American Airlines Flight 331 Had To Touch Down In Heavy Rain Without The Aid of Approach Lights
A 400-Meter (1,312 feet) Stretch of White Lights Over The Water From The Shoreline Near The Kingston Airport Was Out
An Advisory To Pilots Concerning The Approach Lights Was Issued Before Nov. 30, Warning About The Darkened Approach to Runway 12
Did The Lighting Problem Contribute To The Aircraft Stting Down Further Along The Runway?
Runway Overruns Have Become The Most Frequent Type of Airline Mishap In Recent Years
Aircraft Are Known To Go Off The Runway Either Due To Ecessive Speed Or High Winds
Those Were Factors In Two Southwest Airlines Runway Accidents, at Burbank, CA (March 2000) And ......
..... At Chicago, IL (Dec. 2005) In A Snow Storm When The "Pilots Failured To Use Available Reverse Thrust In A Timely Manner," The NTSB Concluded.
The Cargo Letter - Why Do Aircraft Overrun Runways?As we have seen above, the principle causes are ecessive speed or high winds.
But other causes include:Spoilers & thrust reversers that slow down the aircraft which don't deploy.
Did The Lighting Problem -- In Heavy Rain -- Contribute To Flight 331 Stting Down Further Along The Runway Than Was Safe? The Investigation Will Move Forward.
Why Did Flight 331 Almost Make The Bay? How Did Anyone Survive?
The Belly Cargo Aborad Flight 331 Was Toast
Most All Air Cargo Travels As Belly Cargo On Passenger Aircraft
American Airlines Flight 331 Was Our Third Miracle of The Year 2009
Beating The Odds -- All Walked Away - A Whole New Meaning To First Class
The "Miracle At Kingston" - 22 Dec. 2009
The Cargo Letter -- A Year of Aviation Miracles"Miracle On The Hudson" - 15 Jan. 2009
"Miracle At Schiphol" - 25 Feb. 2009
"Miracle At Kingston" - 22 Dec. 2009These modern miracles are in large part due to the aviation engineerers who build us better planes, to the science which brings us survivor inovation and to the remarkable training of today's air crews.McD
The Cargo Letter -- FAA Launches Investigation of American Airlines - Jan. 5 2010Two weeks ago, American Airlines 737 skidded off a runway in Jamaica. The fuselage cracked, and dozens of passengers were injured. But that wasn't the only landing mishap American had last month.
Two other American jets &emdash; one in North Carolina on Dec. 13 and one in Texas on Dec. 24 &emdash; experienced problems as they landed. And now the Federal Aviation Administration says it's increasing its oversight of the airline to figure out if there's a pattern.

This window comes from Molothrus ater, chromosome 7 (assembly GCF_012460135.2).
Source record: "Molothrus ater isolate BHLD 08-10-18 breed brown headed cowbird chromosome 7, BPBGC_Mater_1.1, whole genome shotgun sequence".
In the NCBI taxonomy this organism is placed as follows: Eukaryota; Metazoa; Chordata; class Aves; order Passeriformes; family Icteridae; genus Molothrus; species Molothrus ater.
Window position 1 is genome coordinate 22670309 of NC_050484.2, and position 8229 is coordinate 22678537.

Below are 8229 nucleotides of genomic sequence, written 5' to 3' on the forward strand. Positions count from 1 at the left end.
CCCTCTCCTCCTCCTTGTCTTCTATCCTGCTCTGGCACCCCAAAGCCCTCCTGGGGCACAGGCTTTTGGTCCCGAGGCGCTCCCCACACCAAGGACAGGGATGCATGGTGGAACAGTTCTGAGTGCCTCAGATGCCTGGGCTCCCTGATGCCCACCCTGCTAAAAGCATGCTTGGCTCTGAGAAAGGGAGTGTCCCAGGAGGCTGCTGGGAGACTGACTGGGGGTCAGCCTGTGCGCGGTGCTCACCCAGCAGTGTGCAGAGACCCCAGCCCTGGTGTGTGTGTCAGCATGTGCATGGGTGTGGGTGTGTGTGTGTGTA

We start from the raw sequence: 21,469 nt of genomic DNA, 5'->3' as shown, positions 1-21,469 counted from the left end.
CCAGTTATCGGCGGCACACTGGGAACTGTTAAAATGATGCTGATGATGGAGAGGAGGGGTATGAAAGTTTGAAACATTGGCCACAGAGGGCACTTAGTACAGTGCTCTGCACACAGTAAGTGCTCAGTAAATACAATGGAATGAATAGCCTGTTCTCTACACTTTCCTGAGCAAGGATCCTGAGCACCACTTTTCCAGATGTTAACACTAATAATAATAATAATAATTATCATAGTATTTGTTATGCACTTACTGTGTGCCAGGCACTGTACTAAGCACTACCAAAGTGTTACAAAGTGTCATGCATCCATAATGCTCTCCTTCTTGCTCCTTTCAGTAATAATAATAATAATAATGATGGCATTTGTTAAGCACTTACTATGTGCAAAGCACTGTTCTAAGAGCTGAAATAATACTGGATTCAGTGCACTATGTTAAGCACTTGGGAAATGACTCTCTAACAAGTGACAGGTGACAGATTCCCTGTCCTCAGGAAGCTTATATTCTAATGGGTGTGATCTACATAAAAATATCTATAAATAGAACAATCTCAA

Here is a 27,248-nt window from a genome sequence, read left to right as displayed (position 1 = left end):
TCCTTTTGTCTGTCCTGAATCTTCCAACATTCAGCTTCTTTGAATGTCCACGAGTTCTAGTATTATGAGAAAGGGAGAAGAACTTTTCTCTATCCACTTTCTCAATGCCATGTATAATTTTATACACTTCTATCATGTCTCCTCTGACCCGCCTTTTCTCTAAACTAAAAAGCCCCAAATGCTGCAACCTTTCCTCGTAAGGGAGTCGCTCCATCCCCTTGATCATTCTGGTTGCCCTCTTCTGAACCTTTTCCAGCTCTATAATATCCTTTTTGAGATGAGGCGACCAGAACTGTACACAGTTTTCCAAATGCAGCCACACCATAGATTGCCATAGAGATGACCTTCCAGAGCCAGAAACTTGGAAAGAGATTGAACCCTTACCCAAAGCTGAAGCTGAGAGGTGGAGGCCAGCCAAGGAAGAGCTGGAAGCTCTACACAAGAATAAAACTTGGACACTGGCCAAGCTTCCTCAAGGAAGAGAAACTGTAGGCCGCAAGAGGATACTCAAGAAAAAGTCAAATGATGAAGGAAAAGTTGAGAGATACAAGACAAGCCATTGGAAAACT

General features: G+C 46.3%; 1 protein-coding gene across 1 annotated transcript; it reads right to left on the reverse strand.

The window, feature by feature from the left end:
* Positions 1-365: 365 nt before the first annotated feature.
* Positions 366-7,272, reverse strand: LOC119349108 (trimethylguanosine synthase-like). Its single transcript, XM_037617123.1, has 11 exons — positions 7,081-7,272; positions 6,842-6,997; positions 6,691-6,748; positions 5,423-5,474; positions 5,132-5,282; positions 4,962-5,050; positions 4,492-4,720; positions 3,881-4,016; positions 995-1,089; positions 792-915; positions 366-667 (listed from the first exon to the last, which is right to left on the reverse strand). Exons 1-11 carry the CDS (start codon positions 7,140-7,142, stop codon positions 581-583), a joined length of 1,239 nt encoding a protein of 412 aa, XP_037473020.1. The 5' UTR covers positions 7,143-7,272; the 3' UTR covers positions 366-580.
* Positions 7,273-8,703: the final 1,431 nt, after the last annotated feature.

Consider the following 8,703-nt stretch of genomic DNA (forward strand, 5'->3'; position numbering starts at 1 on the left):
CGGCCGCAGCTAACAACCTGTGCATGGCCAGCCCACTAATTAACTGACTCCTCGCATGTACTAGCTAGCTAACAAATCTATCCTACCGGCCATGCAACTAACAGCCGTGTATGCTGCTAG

The other rough landings were far less serious than the Jamaican accident. Both of the incidents involved MD-80 series jets, and in both cases, the tip of a wing touched the runway as the aircraft landed. Nobody was injured on either flight, but it's unusual for a major airline to have three bad landings in just a couple weeks.
Aviation expets say regulators likely will look into whether the mishaps are symptoms of some larger problem in American's operation.
"Every airline develops its own procedures both for maintenance and for flying. So one kind of scrutiny could be going through to make sure that those procedures were actually done," he said. "They could [also] have FAA flight examiners basically looking over the shoulders of some pilots to see whether or not they're operating in accordance with FAA regulations" said aviation safety expert Todd Curtis.
American says it's cooperating with the FAA. Airline officials declined to be interviewed, but issued a written statement saying the company is conducting an internal review of the wingtip incidents and is working with authorities investigating the crash landing in Kingston.
The company says it's discovered no connection among the three events, and Bill Waldock, an aerospace safety professor at Embry-Riddle Aeronautical University, sees no obvious link either.
"Two of the three airplanes were MD-80 aircraft that has a wing that's relatively low to the ground and a different set of landing characteristics than the 737 that actually crashed in Kingston," he said. "Right now we're not sure if they're related."
Waldock says these kinds of FAA actions are uncommon, but not unheard of. In 2008, for instance, the agency ordered a wide review of maintenance records after fuselage cracks were found in several Southwest Airlines jets. Still, Waldock says, he's seen nothing about the investigation that makes him worry about the safety of flying. And other aviation experts doubt the three landing mishaps will affect consumers' faith in air travel, especially now when a seemingly more pressing issue &emdash; terrorism &emdash; is dominating much of the news.